The City of Revelstoke is moving quickly to study the Big Eddy Waterworks, with a deadline to apply for federal and provincial funding fast approaching.
“The hiring of the consultants at this time and the speed of which we’re moving is largely dependent upon the timing window for Building Canada funding in February,” said Mayor David Raven at a special council meeting held last Tuesday, Nov. 4. “If we’re going to avail ourselves of Bilding Canada Funds for this project, we have a number of decisions to make between now and then.”
A week earlier, council hired the engineering firm MMM Group to study the waterworks at a maximum cost of $20,000.
Last Tuesday, Nov. 4, Jim Roe from MMM, and Mike Thomas, the city’s director of engineering, addressed council to update them on the situation. The Times Review was not at this council meeting, and is basing this article on a video posted online by the Revelstoke Current.
Earlier that day, Thomas and Roe toured the Big Eddy Waterworks with local stakeholders.
Roe said the system is likely from the 1950s, when quite a few water systems were installed in the B.C. Interior.
“One of the challenges with water systems of that age is the various material types of pipe that went into the ground reaching their life expectancy,” Roe told council. “Beyond that, we’ll start to develop a model to see if the pipes are big enough, the storage is enough and the well system is suitable.”
The city has a map of the Big Eddy Waterworks, though the conditions of the pipes are not known. The goal is to examine the system to see what will be needed to upgrade it to meet Interior Health standards and provide proper fire flows.
“Any infrastructure that is to be constructed under the Building Canada Fund must meet the Canadian Drinking Water guidelines,” Thomas told council.
Currently, IH has placed the Big Eddy on a boil water advisory because it has concerns about the system’s ability to maintain adequate chlorine levels to the ends of the network. As well, water flows are considered sufficient for residential areas, but don’t meet fire flow standards for industrial zones.
MMM aims to come back to council with a draft report in December, and a final report in mid-January. There is some urgency to the matter due to a Feb. 18, 2015, deadline to apply for Building Canada Funds.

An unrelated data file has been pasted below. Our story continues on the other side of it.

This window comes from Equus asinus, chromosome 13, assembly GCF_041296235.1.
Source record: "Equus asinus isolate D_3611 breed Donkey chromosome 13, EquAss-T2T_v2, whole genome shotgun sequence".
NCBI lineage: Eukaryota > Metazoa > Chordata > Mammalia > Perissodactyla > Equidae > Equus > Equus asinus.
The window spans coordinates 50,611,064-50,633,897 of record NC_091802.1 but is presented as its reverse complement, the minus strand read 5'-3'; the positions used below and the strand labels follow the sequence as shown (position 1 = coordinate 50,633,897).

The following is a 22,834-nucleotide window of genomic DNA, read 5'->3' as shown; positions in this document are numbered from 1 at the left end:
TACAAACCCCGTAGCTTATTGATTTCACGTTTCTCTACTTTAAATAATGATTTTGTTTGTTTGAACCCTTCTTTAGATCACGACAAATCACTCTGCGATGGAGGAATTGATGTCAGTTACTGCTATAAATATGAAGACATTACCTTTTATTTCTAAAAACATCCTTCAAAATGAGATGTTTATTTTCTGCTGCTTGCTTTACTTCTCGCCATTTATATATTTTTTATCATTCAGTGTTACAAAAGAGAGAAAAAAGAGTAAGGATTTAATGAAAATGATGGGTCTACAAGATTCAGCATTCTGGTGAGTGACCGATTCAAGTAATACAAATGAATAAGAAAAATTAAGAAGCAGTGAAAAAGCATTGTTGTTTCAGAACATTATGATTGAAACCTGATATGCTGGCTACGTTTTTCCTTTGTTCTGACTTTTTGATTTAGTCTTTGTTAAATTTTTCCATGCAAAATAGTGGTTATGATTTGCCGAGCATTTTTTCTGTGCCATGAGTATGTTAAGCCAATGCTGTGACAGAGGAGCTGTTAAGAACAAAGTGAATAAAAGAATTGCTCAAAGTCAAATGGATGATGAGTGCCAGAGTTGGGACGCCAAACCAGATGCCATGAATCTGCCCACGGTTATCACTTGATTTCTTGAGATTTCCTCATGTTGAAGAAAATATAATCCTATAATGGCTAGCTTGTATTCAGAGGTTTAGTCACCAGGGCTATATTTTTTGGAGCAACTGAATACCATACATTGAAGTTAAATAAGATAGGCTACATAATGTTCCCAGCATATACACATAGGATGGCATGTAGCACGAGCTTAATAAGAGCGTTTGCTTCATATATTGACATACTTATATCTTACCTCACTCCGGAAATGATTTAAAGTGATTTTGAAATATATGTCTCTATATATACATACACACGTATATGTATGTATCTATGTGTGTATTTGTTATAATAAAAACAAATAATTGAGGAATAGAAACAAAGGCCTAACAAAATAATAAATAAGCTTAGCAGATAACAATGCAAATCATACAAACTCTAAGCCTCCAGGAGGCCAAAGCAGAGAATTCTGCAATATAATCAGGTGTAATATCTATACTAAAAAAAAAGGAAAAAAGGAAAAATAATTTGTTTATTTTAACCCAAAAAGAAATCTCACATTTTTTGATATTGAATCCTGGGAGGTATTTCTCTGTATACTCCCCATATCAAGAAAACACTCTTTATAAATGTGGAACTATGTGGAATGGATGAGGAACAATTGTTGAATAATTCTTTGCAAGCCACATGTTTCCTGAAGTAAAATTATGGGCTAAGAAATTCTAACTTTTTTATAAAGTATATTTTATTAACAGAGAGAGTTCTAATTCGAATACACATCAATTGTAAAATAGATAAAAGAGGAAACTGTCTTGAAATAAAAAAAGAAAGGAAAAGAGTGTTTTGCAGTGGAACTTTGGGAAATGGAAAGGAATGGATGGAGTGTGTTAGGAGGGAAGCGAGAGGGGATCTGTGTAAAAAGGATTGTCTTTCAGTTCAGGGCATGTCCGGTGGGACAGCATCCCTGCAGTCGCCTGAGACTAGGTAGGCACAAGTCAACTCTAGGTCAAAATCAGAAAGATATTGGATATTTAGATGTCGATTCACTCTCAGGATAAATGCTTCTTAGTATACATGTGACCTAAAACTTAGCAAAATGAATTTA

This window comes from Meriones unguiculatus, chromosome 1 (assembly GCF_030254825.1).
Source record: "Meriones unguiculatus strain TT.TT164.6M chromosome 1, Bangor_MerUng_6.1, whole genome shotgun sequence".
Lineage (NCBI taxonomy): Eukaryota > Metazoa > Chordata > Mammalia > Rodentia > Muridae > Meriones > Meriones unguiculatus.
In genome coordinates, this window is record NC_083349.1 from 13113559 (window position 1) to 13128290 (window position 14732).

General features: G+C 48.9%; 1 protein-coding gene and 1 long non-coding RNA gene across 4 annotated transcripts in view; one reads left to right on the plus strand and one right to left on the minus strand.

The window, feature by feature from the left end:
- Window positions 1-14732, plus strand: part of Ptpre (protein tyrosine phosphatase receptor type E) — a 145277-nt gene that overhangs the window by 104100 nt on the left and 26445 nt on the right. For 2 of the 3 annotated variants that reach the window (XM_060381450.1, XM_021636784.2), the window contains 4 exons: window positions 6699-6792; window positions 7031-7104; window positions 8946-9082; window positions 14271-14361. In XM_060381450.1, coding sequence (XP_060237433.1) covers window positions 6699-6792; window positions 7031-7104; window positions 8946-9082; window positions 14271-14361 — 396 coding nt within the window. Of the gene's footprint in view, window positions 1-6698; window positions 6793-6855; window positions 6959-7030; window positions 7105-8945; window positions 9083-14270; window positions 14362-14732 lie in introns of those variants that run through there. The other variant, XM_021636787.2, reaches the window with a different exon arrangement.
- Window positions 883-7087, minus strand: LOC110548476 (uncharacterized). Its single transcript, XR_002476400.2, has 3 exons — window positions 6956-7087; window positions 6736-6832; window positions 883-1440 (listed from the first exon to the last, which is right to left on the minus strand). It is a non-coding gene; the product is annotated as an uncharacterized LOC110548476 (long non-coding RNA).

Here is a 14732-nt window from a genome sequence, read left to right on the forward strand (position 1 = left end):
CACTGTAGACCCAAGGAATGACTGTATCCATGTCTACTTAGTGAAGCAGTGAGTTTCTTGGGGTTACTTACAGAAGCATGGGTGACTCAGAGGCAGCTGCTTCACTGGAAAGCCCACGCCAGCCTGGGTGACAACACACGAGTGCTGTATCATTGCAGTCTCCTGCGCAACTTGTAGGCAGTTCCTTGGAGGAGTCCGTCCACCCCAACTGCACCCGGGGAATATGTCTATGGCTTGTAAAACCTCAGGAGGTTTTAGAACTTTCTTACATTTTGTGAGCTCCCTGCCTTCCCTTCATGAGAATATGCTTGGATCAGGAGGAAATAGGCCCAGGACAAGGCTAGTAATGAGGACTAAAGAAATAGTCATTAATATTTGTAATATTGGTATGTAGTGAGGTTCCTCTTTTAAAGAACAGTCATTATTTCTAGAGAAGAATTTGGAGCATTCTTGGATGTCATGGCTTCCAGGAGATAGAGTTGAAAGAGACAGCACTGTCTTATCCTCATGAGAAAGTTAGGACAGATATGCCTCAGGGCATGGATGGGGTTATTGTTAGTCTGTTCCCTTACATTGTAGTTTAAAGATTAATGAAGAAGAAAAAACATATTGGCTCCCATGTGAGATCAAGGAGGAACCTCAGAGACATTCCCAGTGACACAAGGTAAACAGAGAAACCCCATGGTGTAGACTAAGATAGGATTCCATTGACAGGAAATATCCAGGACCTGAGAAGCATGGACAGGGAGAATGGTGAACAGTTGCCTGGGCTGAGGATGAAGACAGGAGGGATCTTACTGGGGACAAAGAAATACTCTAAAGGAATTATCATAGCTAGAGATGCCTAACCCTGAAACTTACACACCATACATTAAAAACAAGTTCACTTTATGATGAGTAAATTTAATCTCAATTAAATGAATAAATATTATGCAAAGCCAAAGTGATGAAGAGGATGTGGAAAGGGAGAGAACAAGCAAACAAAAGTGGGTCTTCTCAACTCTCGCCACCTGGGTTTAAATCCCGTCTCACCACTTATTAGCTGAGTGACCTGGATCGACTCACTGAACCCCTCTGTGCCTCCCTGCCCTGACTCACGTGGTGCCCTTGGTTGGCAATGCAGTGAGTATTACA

If funding is approved, the city would have to take over the waterworks in order to receive the money. That would mean either a referendum, or an alternate approval process, which would allow the city to proceed unless 10 per cent of Big Eddy residents formally protest the move.
If Building Canada funding is received, the federal and provincial governments would cover one-third of the cost each, and Big Eddy water users would be responsible for the rest. The city’s new utility acquisition policy says the users that benefit from an acquisition are responsible for paying for the costs associated with the acquisition.
“Once this report is complete we’ll have enough information to go out to the public and people will have an understanding what upgrades will be required, what those costs would be and what the impact on water rates would be for the residents of the Big Eddy if they chose to vote in that way,” said Thomas.
Don Hall, the chair of the Big Eddy Waterworks, said most people he’s spoken to favour a city takeover if that’s what it takes to fix the system.
“Other than the usual few, most people are in favour of getting something done,” he told council, adding that a ratepayers meeting could be called once more informatiion is available.
The Big Eddy Waterworks has until 2018 to address concerns raised about the system by Interior Health.
Thomas said the fact Interior Health supports upgrades to the water system should help with the city’s funding application.